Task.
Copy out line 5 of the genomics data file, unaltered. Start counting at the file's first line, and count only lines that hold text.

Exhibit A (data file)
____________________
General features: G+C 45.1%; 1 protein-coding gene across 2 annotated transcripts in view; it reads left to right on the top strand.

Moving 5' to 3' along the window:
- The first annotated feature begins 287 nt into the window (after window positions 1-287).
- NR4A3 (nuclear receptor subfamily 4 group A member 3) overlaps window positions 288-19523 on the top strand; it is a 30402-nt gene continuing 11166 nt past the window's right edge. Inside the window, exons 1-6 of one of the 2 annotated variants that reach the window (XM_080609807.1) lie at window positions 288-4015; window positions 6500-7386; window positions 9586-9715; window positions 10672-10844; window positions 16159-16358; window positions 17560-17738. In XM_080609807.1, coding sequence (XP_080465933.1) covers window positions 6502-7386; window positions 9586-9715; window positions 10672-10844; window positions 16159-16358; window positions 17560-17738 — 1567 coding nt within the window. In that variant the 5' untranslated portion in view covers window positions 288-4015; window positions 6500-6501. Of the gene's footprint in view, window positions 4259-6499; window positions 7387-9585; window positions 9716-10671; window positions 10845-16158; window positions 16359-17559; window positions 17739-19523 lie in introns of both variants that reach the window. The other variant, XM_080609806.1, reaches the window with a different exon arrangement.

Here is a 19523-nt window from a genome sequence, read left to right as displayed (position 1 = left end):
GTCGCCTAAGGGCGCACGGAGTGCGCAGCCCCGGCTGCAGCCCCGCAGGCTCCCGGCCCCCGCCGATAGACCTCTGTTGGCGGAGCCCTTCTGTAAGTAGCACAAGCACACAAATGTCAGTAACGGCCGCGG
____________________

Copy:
Here is a 19523-nt window from a genome sequence, read left to right as displayed (position 1 = left end):